Spousal Support (Spousal Maintenance)
To be eligible to receive spousal maintenance, the petitioner must prove that she (1) is a spouse and (2) has met the statutory requirements based on a ten-year marriage or family violence. O’Connor’s Texas Family Law Handbook, 262 (2010). To be eligible to receive spousal maintenance, the petitioner must be a spouse or a putative spouse. Id. In addition, the petitioner must prove one of the two statutory bases under Family Code § 8.061.
(a) Claim based on 10-year marriage. Under Family Code § 8.051(2), the petitioner is eligible to receive spousal maintenance if she proves (1) the marriage lasted ten years or longer, (2) the petitioner lacks sufficient property to meet her minimum reasonable needs, and (3) the petitioner cannot support herself because of her own disability, her child’s disability, or her lack of earning capacity. Id.
(1) Married at least 10 years. The petitioner must establish that she and the respondent have been married for ten years or longer. Id. The ten year period is measured from the date of marriage to the date of trial. Id.
(2) Insufficient property to meet minimum reasonable needs. The petitioner must establish that she lacks sufficient property to provide for her minimum reasonable needs. Id.
(A) Minimum reasonable needs. The minimum reasonable needs for a particular person or family is a fact-specific determination that ordinarily should be made by the trial court. Id. Courts have generally considered a spouse’s ability to pay the following expenses as evidence of meeting the spouse’s minimum reasonable needs: mortgage or rent payments, utility bills, auto payments, insurance (home, medical, and auto), gas, groceries, credit cards, uncovered medical expenses, drugs and medicine, clothing, child care, and transportation costs. Id.
(B) Insufficient property. To determine if a spouse lacks sufficient property to provide for her minimum reasonable needs, courts consider the spouse’s monthly income, the value of any income producing property, and the value of the property awarded to the spouse through the courts division of the marital estate. Id. at 263. The court will then compare the spouse’s projected income with her projected expenses to determine if she can meet her minimum reasonable needs. Id.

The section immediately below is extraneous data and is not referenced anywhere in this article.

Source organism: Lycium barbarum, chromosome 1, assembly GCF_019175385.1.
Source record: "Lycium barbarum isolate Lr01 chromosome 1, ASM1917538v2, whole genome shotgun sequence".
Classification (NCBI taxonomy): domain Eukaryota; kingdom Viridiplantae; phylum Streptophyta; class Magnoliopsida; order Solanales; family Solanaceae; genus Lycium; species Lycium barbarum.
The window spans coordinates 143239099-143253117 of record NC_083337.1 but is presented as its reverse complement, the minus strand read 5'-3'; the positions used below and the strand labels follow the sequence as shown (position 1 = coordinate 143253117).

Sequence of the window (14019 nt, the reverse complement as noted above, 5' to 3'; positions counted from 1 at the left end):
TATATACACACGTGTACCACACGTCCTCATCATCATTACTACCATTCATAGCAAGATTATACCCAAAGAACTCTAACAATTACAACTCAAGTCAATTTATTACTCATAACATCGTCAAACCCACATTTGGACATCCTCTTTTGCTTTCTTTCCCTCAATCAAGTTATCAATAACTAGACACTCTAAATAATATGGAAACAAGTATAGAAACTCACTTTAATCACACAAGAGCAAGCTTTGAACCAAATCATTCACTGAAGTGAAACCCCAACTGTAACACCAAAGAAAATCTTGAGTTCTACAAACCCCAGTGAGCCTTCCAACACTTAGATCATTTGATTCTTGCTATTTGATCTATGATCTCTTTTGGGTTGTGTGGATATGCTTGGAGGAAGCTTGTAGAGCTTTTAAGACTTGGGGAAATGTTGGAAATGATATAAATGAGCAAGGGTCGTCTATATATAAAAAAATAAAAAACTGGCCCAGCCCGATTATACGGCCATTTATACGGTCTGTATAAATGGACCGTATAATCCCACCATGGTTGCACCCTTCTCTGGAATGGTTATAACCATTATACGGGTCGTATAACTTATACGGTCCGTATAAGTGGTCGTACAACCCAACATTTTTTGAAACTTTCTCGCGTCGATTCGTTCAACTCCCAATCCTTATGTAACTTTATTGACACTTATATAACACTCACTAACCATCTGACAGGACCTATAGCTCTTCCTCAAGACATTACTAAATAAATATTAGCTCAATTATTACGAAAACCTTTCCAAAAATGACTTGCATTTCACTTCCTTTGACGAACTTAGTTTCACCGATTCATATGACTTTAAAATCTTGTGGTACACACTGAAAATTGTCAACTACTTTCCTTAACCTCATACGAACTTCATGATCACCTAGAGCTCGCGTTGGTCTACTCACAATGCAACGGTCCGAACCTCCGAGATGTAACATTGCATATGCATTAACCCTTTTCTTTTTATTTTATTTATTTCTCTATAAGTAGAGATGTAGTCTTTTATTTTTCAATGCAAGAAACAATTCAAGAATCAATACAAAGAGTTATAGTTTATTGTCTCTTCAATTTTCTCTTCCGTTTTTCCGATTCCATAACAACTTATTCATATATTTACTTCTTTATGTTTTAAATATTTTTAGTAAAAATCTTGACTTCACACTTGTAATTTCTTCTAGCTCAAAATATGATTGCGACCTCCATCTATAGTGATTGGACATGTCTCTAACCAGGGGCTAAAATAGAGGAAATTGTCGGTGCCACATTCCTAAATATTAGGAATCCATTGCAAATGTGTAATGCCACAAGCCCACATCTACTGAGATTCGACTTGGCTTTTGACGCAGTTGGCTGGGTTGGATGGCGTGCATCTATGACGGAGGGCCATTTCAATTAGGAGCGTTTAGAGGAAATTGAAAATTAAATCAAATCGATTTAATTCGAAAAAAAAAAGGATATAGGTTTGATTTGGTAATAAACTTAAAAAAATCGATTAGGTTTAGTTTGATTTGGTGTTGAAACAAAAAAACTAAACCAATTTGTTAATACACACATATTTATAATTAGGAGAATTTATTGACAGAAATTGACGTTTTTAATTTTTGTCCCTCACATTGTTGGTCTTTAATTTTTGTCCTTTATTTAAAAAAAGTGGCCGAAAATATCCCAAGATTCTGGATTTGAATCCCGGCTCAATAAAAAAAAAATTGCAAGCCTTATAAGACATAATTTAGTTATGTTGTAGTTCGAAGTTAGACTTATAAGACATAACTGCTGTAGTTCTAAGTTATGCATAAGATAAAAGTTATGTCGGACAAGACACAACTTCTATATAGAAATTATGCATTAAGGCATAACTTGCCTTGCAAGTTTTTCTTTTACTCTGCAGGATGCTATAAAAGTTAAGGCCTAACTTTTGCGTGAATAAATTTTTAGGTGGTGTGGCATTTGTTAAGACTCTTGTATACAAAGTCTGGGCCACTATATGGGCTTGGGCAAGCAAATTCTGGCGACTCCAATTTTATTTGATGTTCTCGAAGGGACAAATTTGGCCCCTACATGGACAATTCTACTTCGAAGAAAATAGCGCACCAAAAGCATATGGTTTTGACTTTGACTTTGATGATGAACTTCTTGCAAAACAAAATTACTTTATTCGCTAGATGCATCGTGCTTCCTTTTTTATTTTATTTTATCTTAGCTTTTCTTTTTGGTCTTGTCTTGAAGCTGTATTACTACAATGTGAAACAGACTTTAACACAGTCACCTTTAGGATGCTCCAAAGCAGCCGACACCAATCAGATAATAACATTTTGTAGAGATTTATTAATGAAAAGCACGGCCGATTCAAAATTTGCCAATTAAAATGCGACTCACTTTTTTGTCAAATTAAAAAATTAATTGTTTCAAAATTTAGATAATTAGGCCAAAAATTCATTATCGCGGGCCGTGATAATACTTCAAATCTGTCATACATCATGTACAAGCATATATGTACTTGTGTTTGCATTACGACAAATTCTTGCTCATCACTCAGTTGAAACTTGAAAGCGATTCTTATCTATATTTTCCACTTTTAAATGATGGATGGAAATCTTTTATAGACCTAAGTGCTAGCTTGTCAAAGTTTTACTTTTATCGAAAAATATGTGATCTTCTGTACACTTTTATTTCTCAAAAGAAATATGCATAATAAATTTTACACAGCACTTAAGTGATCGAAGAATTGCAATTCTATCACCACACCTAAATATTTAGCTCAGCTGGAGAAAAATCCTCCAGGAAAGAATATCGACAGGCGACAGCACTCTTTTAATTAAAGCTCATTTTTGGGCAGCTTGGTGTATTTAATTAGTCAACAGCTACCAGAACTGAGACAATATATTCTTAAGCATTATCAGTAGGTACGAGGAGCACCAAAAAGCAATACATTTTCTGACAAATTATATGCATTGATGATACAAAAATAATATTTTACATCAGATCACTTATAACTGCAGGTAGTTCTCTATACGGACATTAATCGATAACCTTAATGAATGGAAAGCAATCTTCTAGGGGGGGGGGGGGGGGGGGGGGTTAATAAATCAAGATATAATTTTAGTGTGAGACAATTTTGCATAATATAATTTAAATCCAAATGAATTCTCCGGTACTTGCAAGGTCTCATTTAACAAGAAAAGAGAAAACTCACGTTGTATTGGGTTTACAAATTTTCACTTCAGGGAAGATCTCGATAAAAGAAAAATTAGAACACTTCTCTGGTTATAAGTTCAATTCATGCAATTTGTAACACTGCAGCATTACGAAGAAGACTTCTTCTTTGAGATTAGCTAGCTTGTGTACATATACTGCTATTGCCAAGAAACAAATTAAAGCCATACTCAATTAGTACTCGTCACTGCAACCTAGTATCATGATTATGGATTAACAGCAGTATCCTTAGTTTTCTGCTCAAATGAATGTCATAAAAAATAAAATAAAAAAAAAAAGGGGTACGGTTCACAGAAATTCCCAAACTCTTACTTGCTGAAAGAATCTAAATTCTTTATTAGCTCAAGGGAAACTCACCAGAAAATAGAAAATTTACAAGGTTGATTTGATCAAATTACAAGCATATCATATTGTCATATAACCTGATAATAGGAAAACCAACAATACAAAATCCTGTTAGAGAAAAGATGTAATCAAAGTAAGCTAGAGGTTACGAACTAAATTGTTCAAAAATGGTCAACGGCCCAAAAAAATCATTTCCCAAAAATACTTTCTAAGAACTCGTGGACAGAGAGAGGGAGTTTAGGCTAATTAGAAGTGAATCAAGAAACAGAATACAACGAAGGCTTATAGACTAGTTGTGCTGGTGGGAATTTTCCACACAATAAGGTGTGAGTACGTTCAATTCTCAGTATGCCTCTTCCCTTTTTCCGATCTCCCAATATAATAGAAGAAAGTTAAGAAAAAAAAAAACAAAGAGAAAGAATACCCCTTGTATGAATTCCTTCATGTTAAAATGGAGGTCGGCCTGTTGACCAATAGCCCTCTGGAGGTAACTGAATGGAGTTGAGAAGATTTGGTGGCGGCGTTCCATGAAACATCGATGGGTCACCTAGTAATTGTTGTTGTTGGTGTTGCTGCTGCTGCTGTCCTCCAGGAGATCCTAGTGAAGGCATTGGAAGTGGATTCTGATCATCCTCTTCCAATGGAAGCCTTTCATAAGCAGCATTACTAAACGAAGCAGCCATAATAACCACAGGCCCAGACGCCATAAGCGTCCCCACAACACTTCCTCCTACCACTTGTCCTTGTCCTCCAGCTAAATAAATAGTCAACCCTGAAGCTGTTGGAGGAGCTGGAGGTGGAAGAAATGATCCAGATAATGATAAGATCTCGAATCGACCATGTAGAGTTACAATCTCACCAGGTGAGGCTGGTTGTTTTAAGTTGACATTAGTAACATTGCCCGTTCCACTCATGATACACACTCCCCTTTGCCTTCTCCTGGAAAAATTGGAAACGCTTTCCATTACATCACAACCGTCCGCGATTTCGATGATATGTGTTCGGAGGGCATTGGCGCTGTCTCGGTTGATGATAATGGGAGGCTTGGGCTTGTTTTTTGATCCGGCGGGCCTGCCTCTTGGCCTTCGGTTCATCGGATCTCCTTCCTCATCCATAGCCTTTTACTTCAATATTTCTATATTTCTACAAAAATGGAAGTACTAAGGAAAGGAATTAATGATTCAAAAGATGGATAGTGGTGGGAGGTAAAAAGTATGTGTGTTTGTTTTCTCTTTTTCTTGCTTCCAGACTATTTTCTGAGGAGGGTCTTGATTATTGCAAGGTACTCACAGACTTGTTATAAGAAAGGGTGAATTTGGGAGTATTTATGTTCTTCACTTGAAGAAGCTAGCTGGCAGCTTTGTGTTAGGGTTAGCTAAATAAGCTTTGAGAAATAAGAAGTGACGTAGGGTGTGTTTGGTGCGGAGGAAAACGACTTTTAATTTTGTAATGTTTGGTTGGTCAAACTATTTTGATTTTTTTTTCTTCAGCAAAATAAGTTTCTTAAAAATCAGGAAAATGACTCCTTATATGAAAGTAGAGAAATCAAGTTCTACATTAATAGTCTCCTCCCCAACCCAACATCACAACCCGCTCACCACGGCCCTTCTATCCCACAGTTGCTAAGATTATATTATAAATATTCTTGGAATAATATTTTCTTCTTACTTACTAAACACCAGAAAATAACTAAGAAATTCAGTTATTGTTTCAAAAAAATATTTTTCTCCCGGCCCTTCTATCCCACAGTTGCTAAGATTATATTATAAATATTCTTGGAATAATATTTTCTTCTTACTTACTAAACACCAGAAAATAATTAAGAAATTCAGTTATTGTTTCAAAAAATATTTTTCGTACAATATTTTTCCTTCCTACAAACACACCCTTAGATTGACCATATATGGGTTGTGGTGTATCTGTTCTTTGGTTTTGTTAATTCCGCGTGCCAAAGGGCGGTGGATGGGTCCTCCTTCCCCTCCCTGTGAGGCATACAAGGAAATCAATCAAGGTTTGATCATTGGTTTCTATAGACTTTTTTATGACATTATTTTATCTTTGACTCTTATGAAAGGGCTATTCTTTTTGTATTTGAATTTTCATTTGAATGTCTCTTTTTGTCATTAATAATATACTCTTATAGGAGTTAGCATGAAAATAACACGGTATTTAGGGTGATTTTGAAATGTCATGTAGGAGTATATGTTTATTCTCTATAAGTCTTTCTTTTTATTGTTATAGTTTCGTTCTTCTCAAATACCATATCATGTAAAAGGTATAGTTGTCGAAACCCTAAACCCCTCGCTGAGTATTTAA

(3) Petitioner cannot support self. The petitioner must establish that she cannot support herself because of her own disability, her child’s disability, or her lack of earning capacity. Id.
(A) Petitioner is disabled. To be eligible to receive spousal maintenance, the petitioner can show that she is unable to support herself through appropriate employment because she suffers from an incapacitating physical of mental disability. Id.
(B) Petitioner cares for a disabled child. To be eligible to receive spousal maintenance, the petitioner can show that she is unable to work outside the home because she is the custodian of a child of the marriage who is disabled. Id. at 264. The disabled child can be any age, including an adult child. Id. The disabled child must be a child of the marriage. Id. The disabled child must have a physical or mental disability that requires substantial care and personal supervision. Id.
(C) Lack of earning capacity. To be eligible to receive spousal maintenance, the petitioner can show that she is unable to provide for her minimum reasonable needs because she clearly lacks the earning capacity to provide for herself. Id. The focus is on whether the spouse’s current earning capacity can meet her current minimum reasonable needs. Id. Spousal maintenance under the family code is not allowed unless the petitioner can also show that she has made diligent efforts in either (1) seeking suitable employment or (2) developing the necessary skills to become self-supporting during the pending divorce suit. Id.
(b) Claim based on family violence. Under Family Code § 8.051(1), the petitioner is eligible to receive spousal maintenance if she proves the respondent was convicted of or received deferred adjudication for a criminal offense that constituted an act of family violence. Id. at 264-265. A petitioner seeking maintenance based on family violence is not required to prove she is seeking suitable employment or developing job skills to qualify for maintenance. Id. at 265
(1) Family violence. Family violence includes assault, certain forms of child abuse, and dating violence. Id.
(2) Act occurred within 2 years of suit. The respondent must have been convicted of or received deferred adjudication for a criminal offense constituting an act of family violence that occurred (1) within the two years before the dissolution suit was filed or (2) while the suit has been pending. Id.
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